SEOUL - South Korea and the United States are close to agreement on expanding the range of Seoul's ballistic missiles to better guard against threats from North Korea, a report said Thursday.
Defence Minister Kim Kwan-Jin, in an interview with the Segye Times, said he would try to agree an increase by the end of this year on the current 300-kilometre (186-mile) limit.
"The US has agreed on the need for us to strengthen ballistic missile capability in order to better respond to North Korea's ballistic missile threat," the paper quoted Kim as saying.
"One thing I can say for sure is that the range will be improved compared to now."
The US stations 28,500 troops in South Korea, a close ally, and guarantees a nuclear "umbrella" in case of any atomic attack. In return, Seoul accepts limits on its missile capabilities.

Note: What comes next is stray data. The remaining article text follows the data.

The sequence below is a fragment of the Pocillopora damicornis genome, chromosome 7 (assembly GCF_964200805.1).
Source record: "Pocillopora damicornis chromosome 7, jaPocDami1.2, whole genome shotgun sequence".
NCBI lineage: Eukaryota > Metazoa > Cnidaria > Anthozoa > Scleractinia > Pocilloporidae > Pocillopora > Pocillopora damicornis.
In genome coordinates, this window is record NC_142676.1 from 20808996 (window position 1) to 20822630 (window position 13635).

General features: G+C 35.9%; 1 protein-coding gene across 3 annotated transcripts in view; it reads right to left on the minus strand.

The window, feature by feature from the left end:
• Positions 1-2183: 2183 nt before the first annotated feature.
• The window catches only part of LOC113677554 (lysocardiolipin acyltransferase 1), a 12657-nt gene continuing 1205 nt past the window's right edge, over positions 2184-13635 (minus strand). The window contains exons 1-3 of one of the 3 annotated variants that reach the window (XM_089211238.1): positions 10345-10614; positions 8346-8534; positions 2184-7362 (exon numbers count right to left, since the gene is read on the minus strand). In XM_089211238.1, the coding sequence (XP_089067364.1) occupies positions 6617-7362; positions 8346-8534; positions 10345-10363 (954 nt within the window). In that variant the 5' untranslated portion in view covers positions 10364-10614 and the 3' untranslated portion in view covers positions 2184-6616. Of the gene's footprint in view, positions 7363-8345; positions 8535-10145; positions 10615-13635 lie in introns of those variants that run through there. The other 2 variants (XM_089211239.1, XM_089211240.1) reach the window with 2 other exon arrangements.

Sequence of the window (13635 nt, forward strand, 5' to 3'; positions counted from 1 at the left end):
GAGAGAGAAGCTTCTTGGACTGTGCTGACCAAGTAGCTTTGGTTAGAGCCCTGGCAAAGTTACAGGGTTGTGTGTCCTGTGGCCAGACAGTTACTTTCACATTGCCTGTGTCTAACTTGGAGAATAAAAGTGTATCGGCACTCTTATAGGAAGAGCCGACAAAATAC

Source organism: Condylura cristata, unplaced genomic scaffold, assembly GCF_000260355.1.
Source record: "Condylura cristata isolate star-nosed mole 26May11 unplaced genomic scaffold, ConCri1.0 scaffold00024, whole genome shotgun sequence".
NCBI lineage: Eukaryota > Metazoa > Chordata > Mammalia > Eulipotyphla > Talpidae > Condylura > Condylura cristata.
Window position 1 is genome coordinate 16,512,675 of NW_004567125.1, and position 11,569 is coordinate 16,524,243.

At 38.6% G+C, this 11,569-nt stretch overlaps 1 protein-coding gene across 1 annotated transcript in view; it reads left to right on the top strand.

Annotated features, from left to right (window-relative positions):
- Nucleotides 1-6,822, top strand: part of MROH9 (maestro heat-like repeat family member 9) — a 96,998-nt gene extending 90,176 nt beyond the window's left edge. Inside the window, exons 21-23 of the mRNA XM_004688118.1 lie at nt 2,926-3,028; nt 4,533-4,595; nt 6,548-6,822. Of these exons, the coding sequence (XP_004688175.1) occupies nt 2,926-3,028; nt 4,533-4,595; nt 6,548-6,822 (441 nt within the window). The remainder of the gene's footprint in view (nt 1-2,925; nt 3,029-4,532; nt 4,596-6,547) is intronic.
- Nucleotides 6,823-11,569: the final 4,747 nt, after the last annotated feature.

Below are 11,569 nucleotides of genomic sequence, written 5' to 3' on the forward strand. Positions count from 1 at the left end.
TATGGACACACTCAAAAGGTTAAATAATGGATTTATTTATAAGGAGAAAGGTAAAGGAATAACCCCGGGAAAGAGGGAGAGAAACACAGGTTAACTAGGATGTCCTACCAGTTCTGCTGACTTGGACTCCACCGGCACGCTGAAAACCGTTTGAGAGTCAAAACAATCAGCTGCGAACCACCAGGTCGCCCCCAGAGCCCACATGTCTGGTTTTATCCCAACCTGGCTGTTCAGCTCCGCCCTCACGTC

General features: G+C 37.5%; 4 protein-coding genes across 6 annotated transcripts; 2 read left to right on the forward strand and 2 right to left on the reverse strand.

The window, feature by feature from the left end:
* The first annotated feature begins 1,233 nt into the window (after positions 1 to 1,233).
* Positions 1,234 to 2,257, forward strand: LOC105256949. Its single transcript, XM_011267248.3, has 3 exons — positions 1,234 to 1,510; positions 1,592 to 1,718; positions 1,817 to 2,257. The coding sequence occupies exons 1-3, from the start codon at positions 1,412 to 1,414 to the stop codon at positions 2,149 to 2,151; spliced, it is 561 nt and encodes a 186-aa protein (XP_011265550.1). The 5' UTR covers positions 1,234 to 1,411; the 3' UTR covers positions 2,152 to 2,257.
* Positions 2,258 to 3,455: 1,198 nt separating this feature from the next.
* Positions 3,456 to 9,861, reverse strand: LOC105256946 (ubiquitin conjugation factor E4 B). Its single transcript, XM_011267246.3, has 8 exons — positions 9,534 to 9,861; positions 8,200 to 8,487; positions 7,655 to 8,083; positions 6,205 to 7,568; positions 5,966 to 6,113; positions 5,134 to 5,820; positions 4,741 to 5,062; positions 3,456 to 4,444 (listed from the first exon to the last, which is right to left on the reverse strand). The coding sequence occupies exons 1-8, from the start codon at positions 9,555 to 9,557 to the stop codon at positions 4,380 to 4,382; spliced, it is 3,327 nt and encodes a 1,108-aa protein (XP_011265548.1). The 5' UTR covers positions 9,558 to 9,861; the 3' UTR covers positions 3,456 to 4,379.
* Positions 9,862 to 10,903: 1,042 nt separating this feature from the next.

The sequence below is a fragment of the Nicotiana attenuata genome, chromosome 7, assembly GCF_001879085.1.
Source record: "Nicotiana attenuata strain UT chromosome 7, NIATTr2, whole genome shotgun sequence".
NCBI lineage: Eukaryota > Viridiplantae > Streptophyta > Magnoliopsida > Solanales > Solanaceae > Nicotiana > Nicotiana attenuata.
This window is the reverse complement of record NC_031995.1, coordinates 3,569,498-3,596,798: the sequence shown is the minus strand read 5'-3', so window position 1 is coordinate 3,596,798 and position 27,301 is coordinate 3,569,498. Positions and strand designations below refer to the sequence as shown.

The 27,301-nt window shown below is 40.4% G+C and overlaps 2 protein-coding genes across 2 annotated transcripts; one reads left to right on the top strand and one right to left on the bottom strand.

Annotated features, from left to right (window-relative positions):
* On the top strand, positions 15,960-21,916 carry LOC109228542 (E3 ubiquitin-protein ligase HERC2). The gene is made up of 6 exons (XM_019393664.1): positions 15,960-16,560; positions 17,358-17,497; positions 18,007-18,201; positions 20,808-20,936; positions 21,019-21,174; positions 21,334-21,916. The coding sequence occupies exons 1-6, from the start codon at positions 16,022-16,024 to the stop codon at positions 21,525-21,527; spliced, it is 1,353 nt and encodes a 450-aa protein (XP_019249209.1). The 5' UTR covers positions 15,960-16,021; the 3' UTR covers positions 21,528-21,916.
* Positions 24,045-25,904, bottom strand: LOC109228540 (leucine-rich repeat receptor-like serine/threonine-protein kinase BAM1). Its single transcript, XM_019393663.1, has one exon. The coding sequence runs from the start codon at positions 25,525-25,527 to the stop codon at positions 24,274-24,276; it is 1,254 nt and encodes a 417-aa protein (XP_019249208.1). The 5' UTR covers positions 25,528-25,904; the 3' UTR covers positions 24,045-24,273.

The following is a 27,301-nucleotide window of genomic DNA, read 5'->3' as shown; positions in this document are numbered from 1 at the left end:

President Lee Myung-Bak said in March the North's missiles could reach the southern island of Jeju, more than 400 kilometres south of the border, and stressed that Seoul needed a "realistic adjustment" to its own missile range.
The need to strengthen Seoul's missile capability took on new urgency after the North's latest long-range rocket launch in April.
Pyongyang claimed its aim was only to put a satellite into orbit but the US and allies saw it as a disguised long-range missile test banned under UN resolutions.
The South believes the North has 1,000 missiles of various types, many of them targeted at Seoul or other locations in the South.